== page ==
Njuguna Ndung'u: The importance of digital identity to Kenya's financial sector

Remarks by Professor Njuguna Ndung'u, Governor of the Central Bank of Kenya, at the National Digital Registry Service Financial Services Sector Consultation, Nairobi, 23 October 2014.

The views expressed in this speech are those of the speaker and not the view of the BIS.

Central bank speech  | 
30 October 2014

Ms. Mwende Gatabaki, Director General, Kenya Citizens and Foreign Nationals Management Service;

Mr. Joshua Oigara, Chairman, Kenya Bankers Association;

Mr. Habil Olaka, Chief Executive Officer, Kenya Bankers Association;

Distinguished Ladies and Gentlemen;

I am delighted to be here today at this important consultative meeting on the National Digital Registry Service to the financial services sector. I am grateful for the invitation and at the outset let me register the Central Bank of Kenya's support for this important initiative.

Ladies and Gentlemen: The national digital registry has three core objectives:-

  • Strengthening national security, reducing crime and improving safety.
  • Driving efficiency, effectiveness and accountability in service delivery.
  • Providing citizen centric services that are easy to access, available and affordable.

More fundamentally, the register will capture details of people, land, assets and establishments. These are important objectives but of fundamental importance to the financial sector is the provision of a digital identity for individuals and corporate entities. Identity is a prequisite for the stable, efficient, safe and inclusive financial sector that is envisaged pursuant to Vision 2030. It is the process of identification and a host of menu services that can be included that makes an assurance of safety and accessibility of financial services.

Without identity, individuals and corporate entities cannot access the financial sector. In Kenya, the use of the identification card has mitigated this challenge. However evolution in the financial sector and growth in fraud has posed serious challenges in the form of fraud perperated through identity theft. We need such a registry service as the repository institution for any verification and cross-checking.

Ladies and Gentlemen: Most businesses in Kenya thrive in the informal market and lack the formal identity that is required to in particular access credit. These are mainly the small and medium size enterprises that drive Kenya's economic growth. These businesses lack the formal identity or track record that is required to access credit. For these businesses to grow to the next level, it is imperative that they acquire a formal identity and a documented track record. Only then, will they be able to access credit and grow their business. But how do we make it easier for them to register formally? I leave this to this Registry Service.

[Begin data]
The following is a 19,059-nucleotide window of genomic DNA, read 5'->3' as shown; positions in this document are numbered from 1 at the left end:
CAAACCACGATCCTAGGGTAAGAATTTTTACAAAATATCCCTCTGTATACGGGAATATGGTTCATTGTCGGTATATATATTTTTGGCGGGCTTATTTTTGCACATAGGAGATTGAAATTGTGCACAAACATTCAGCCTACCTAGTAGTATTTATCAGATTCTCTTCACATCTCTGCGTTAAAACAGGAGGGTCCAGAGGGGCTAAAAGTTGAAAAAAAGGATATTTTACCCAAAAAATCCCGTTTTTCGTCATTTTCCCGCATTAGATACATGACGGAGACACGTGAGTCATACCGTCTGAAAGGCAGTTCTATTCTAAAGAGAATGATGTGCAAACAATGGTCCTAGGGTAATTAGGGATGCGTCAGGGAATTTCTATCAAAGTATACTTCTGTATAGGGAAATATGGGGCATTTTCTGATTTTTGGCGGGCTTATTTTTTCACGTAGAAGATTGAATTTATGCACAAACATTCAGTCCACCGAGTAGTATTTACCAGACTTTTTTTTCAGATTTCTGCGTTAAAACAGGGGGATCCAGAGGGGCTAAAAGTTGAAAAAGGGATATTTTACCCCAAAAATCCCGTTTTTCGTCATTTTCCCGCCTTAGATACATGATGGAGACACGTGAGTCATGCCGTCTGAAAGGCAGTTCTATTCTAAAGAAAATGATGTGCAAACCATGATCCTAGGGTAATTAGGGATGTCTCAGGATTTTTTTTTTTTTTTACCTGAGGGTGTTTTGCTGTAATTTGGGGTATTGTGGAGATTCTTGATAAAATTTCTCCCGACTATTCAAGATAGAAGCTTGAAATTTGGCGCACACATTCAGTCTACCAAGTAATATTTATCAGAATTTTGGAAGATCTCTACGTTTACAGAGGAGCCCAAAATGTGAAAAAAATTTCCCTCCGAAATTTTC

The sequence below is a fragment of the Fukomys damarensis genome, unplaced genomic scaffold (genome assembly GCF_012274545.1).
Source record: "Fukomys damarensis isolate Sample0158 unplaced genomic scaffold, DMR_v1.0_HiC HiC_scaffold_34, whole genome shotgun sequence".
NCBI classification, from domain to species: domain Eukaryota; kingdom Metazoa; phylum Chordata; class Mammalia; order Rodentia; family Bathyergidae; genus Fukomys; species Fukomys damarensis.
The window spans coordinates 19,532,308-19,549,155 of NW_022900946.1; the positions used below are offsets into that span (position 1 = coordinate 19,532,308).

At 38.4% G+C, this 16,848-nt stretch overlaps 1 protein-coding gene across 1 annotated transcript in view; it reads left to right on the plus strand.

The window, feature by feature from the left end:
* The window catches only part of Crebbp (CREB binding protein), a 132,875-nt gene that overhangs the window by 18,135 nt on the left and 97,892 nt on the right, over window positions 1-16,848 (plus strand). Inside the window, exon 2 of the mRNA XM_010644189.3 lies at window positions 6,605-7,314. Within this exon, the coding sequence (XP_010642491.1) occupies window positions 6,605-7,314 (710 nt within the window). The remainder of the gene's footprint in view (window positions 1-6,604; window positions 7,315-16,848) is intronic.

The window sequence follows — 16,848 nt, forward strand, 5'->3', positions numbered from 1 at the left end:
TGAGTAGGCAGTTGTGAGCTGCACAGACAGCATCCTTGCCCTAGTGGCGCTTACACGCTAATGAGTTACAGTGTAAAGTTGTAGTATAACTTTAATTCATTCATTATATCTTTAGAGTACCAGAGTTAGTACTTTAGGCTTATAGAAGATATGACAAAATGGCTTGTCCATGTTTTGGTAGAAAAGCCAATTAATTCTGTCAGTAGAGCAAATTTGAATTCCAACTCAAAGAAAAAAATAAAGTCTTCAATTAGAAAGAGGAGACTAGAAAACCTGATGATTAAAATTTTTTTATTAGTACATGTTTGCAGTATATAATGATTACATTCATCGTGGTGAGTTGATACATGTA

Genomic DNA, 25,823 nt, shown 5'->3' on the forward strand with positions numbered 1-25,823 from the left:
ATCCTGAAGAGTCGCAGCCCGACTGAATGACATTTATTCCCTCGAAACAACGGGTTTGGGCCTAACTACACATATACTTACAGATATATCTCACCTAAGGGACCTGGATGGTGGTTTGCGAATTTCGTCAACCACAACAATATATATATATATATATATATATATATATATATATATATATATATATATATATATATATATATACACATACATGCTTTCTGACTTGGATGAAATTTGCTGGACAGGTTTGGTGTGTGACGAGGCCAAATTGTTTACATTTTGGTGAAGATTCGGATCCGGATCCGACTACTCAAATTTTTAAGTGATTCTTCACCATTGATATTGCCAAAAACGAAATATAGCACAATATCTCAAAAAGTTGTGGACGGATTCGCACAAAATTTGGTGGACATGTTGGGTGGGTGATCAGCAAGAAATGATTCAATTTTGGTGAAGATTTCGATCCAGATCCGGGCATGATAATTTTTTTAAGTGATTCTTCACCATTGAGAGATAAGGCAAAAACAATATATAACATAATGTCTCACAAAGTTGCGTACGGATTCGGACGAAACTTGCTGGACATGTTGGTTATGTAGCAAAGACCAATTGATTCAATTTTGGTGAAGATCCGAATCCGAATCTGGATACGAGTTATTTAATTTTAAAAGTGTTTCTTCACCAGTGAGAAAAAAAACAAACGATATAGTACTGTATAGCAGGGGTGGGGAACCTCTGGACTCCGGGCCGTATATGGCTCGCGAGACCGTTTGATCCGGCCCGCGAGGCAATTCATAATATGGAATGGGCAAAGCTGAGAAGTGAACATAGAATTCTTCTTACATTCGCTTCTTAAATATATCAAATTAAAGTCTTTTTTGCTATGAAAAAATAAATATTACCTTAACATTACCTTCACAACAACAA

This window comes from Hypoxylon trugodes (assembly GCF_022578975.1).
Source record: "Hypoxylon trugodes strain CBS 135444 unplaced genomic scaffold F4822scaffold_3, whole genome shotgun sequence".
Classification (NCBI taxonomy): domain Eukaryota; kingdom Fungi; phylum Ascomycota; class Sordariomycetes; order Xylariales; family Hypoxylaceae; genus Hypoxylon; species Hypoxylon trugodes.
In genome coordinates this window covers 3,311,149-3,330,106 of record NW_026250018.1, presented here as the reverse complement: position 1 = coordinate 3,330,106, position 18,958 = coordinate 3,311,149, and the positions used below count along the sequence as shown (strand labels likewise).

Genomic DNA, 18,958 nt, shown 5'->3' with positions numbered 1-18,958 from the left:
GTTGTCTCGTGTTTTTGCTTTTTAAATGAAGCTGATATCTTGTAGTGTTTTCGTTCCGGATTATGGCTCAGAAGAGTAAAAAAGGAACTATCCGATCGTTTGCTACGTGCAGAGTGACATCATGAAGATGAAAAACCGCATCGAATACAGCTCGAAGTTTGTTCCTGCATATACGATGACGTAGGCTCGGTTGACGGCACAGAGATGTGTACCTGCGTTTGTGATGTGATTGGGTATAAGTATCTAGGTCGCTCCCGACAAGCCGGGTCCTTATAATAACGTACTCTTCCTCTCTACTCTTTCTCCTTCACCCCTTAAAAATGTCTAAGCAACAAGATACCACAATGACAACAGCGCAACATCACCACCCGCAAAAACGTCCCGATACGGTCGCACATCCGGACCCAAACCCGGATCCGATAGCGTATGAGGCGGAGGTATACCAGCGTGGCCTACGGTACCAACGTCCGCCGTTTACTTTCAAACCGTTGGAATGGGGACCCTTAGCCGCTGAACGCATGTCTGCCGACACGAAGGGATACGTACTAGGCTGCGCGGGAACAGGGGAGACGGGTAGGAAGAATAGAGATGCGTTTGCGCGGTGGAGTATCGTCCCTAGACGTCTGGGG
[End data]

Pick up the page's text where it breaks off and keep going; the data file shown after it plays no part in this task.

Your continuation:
The Central Bank has in this regard been supportive of the Integrated Population Registry Service (IPRS). The IPRS has been a useful tool for financial institutions to validate the identity of their customers. We have asked all banks to utilise the IPRS in their Know Your Customer checks and mitigate fraud risk. The National Digital Registry will build on the IPRS and provide an even more powerful tool for the Financial Sector and especially for SMEs.

The Central Bank therefore stands ready to support this important initiative and work with the financial sector to utilise it. Through the register, financial institutions will be able to meet the statutory legal and regulatory requirements for Anti-Money Laundering (AML) and Combatting the Financing of Terrorism (CFT) and the common frauds in banks that we see every day. AML/CFT has become an issue of global concern and mitigating measures are important to ensure the integrity of Kenya's financial sector.

Ladies and Gentlemen: Of importance also is the ease of access to credit. A central repository of personal and corporate information will facilitate banks in their credit risk appraisal. This should not only ease access to credit but also reduce the cost of credit given the lower search costs. Finally the register will also reduce the risk of fraud particularly identity theft and reduce the operational cost of fraud to the financial sector. These are but a few of the benefits of the national digital registry that I can enumerate and also stress that personal and corporate information and identification in the National Digital Registry Service is a major milestone in completing the financial infrastructure requirements in our country. I am sure that this will be a useful consultation forum and you can count on the Central Banks' support and together we develop a stable and vibrant financial sector.

Thank You.